What is the CHRA?
The Canadian Human Rights Act (CHRA) is a federal law that promotes and protects the rights of all individuals in Canada, regardless of their race, gender, religion, sexual orientation, or disability. The CHRA was first introduced in 1977 and has since been amended several times to reflect changes in Canadian society and to expand its scope to include additional groups.
What are the differences between CHRA and Accessibility for Ontarians with Disabilities Act (AODA)?
The Canadian Human Rights Act (CHRA) and the Accessibility for Ontarians with Disabilities Act (AODA) are both pieces of legislation that aim to promote and protect the rights of people with disabilities in Canada, but they differ in their scope, enforcement mechanisms, and specific requirements for accessibility.
The CHRA is a federal law that applies to all Canadians, including both public and private organizations, while the AODA is a provincial law that only applies to organizations operating in Ontario. The CHRA provides a framework for addressing discrimination on various grounds, including disability, in areas such as employment, housing, and services. The AODA, on the other hand, specifically targets accessibility barriers in areas such as transportation, customer service, employment, and information and communication.
Another key difference between the two laws is their enforcement mechanisms. The CHRA is enforced by the Canadian Human Rights Commission, which has the power to investigate complaints and bring cases before the Canadian Human Rights Tribunal. The AODA, on the other hand, is enforced by the Accessibility Directorate of Ontario, who can issue fines for non-compliance.
In terms of accessibility standards, both the CHRA and the AODA reference the Web Content Accessibility Guidelines (WCAG) as the standard for accessible digital content. However, the AODA specifically requires compliance with WCAG 2.0 Level AA for all public websites and web content, while the CHRA does not have specific technical requirements.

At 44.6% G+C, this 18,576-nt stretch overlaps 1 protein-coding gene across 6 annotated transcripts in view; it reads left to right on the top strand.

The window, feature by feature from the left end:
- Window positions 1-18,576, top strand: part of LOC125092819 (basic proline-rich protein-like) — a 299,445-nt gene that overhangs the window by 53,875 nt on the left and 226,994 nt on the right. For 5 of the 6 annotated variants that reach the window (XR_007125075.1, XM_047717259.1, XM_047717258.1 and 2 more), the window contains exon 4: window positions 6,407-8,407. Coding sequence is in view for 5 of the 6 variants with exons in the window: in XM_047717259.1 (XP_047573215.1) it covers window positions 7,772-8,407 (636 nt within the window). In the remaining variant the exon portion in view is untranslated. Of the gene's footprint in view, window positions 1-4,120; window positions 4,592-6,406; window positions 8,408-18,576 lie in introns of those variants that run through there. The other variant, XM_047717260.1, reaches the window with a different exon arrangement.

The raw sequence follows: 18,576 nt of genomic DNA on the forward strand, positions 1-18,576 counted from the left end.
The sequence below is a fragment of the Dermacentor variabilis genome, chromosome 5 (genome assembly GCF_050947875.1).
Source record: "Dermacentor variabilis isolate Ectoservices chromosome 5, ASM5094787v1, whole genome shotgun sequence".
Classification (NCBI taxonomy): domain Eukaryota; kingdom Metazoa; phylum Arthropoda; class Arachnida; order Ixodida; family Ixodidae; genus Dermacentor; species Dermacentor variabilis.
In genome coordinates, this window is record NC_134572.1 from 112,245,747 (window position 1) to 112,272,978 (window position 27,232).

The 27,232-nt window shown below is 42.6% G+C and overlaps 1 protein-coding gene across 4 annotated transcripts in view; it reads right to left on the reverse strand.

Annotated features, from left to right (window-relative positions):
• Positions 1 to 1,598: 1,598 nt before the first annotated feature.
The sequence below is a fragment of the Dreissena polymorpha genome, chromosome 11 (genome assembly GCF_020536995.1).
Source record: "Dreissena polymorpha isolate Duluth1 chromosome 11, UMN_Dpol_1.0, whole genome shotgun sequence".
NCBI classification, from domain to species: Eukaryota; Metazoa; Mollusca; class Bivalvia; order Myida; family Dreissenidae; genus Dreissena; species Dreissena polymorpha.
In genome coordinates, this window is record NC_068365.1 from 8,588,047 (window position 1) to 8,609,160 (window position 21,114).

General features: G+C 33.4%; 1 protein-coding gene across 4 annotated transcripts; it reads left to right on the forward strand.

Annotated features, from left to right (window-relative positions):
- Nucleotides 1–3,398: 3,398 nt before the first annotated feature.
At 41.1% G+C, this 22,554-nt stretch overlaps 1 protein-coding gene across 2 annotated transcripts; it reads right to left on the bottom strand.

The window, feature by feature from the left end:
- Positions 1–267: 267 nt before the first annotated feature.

Who is affected by the CHRA?
The CHRA applies to all Canadians, including both public and private organizations. Its primary goal is to prevent discrimination by ensuring equal treatment for all individuals. The CHRA provides a framework for addressing discrimination on various grounds, including disability, in areas such as employment, housing, and services.
What are the CHRA requirements?
One of the key areas of focus for the CHRA is ensuring accessibility for individuals with disabilities. The CHRA requires organizations to make reasonable accommodations for individuals with disabilities to ensure they have equal access to services and employment opportunities. This includes providing accessible facilities, equipment, and information and communication technologies.
In terms of accessibility standards, the CHRA references the Web Content Accessibility Guidelines (WCAG) as the standard for accessible digital content. While the CHRA does not have specific technical requirements, it is generally understood that compliance with WCAG 2.0 Level AA is expected for all public websites and web content.
What are the costs associated with non-compliance?
Under the CHRA, individuals who believe they have been discriminated against can file a complaint with the Canadian Human Rights Commission. The Commission investigates complaints and may attempt to resolve them through mediation or conciliation. If the complaint cannot be resolved, the Commission may refer the matter to the Canadian Human Rights Tribunal for a hearing.
The Canadian Human Rights Tribunal is an independent body that has the power to hear and decide on complaints of discrimination. The Tribunal may order remedies, including monetary compensation and changes in policies or practices, to address the harm caused by discrimination.
In addition to the costs associated with complaints and investigations, non-compliance with the CHRA can also lead to negative publicity and damage to an organization's reputation. Discrimination complaints can generate media coverage and social media attention, which can harm an organization's brand and deter potential customers or employees from doing business or being associated with the entity in violation.
How can Clym help?
Clym believes in striking a balance between digital compliance and your business needs, which is why we offer businesses the following:
- All-in-one platform: One interface combining Privacy and Accessibility compliance with global regulations, at an affordable price;
- Seamless integration into your website;
- Adaptability to your users’ location and applicable regulation;
- Customizable branding;
- Ready Compliance: Covering 30+ data privacy regulations;
- Six preconfigured accessibility profiles, as well as 25+ display adjustments that allow visitors to customise their individual experience.